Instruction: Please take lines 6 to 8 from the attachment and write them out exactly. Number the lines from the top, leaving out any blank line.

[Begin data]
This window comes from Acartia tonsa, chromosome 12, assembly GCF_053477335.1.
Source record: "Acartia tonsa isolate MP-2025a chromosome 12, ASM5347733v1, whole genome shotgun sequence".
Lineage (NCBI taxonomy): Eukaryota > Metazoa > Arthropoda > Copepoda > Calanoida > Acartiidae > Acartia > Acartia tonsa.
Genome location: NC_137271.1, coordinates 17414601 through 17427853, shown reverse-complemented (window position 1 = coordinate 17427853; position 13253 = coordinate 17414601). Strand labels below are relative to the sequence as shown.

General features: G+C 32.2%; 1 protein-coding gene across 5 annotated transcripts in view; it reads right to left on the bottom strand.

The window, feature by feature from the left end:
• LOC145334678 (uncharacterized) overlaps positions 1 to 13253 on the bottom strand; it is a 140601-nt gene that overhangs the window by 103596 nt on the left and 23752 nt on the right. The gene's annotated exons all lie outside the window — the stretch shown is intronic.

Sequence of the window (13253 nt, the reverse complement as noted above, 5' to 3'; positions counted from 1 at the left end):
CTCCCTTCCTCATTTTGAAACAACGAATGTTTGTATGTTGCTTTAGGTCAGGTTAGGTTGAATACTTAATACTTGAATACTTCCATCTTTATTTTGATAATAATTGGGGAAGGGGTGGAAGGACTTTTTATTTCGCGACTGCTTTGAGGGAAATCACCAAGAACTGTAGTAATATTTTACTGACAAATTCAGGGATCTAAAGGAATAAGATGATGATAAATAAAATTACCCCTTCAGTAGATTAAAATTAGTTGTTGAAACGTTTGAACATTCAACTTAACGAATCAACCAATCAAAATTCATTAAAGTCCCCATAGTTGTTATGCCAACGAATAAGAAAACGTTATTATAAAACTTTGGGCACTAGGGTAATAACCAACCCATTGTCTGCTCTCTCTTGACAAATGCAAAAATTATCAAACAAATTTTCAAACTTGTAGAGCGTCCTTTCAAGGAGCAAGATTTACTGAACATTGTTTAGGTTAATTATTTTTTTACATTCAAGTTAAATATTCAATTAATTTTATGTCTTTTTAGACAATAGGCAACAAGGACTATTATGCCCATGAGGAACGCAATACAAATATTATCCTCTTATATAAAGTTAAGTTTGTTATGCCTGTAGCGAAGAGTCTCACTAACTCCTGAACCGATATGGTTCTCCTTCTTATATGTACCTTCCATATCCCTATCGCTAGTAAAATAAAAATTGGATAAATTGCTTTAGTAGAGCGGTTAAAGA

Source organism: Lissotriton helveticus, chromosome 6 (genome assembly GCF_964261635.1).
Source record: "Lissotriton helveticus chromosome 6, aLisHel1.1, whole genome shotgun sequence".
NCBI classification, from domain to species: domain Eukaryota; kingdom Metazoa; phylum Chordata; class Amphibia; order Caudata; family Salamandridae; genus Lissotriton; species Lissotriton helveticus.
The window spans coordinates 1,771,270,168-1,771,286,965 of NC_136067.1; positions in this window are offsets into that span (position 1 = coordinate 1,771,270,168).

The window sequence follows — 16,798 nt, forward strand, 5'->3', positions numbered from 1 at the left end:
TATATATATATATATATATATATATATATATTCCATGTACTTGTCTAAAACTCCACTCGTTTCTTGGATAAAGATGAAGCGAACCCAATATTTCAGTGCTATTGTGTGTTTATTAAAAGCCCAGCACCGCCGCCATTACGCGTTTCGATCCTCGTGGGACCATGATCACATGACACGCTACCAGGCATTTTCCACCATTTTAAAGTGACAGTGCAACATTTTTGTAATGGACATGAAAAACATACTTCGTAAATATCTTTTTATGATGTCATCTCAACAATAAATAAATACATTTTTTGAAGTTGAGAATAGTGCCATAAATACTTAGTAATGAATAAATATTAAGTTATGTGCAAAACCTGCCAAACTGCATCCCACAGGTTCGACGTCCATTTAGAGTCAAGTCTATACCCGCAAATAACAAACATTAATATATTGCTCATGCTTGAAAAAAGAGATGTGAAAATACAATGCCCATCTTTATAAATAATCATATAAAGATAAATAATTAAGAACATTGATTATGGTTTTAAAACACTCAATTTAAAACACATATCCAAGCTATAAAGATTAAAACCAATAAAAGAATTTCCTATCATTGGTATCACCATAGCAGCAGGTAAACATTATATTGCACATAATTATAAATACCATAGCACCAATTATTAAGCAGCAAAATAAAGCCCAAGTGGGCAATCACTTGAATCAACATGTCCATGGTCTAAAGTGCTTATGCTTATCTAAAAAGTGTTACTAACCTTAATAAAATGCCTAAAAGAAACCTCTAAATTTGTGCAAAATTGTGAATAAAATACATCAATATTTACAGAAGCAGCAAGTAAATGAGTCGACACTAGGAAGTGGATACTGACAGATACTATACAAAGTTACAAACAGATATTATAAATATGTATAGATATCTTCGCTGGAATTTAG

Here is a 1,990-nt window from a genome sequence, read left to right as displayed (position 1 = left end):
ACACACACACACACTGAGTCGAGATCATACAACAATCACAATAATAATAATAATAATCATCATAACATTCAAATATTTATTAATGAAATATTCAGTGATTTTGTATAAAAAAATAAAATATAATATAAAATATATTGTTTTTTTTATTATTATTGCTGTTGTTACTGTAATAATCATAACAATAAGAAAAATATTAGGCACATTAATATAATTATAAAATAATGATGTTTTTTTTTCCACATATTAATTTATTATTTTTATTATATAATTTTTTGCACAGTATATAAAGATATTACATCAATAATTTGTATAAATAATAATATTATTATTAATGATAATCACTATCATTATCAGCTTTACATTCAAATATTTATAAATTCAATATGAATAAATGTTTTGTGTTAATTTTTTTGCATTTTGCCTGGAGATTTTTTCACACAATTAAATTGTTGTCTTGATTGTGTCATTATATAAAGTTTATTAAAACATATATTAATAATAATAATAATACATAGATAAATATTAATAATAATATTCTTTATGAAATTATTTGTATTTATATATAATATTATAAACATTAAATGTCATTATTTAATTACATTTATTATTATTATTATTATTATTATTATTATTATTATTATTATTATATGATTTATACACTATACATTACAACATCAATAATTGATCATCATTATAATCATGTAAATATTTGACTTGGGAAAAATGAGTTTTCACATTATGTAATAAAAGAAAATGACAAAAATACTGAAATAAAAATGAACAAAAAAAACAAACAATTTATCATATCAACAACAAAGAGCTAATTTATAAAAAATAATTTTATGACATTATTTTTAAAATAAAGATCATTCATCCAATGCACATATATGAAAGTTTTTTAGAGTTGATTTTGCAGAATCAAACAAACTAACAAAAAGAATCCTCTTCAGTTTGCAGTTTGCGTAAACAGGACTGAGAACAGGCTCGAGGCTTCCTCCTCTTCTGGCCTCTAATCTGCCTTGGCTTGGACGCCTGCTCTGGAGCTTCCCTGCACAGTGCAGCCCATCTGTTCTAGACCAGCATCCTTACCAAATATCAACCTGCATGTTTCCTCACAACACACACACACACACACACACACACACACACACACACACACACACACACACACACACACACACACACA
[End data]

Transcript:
The window, feature by feature from the left end:
• LOC145334678 (uncharacterized) overlaps positions 1 to 13253 on the bottom strand; it is a 140601-nt gene that overhangs the window by 103596 nt on the left and 23752 nt on the right. The gene's annotated exons all lie outside the window — the stretch shown is intronic.

Sequence of the window (13253 nt, the reverse complement as noted above, 5' to 3'; positions counted from 1 at the left end):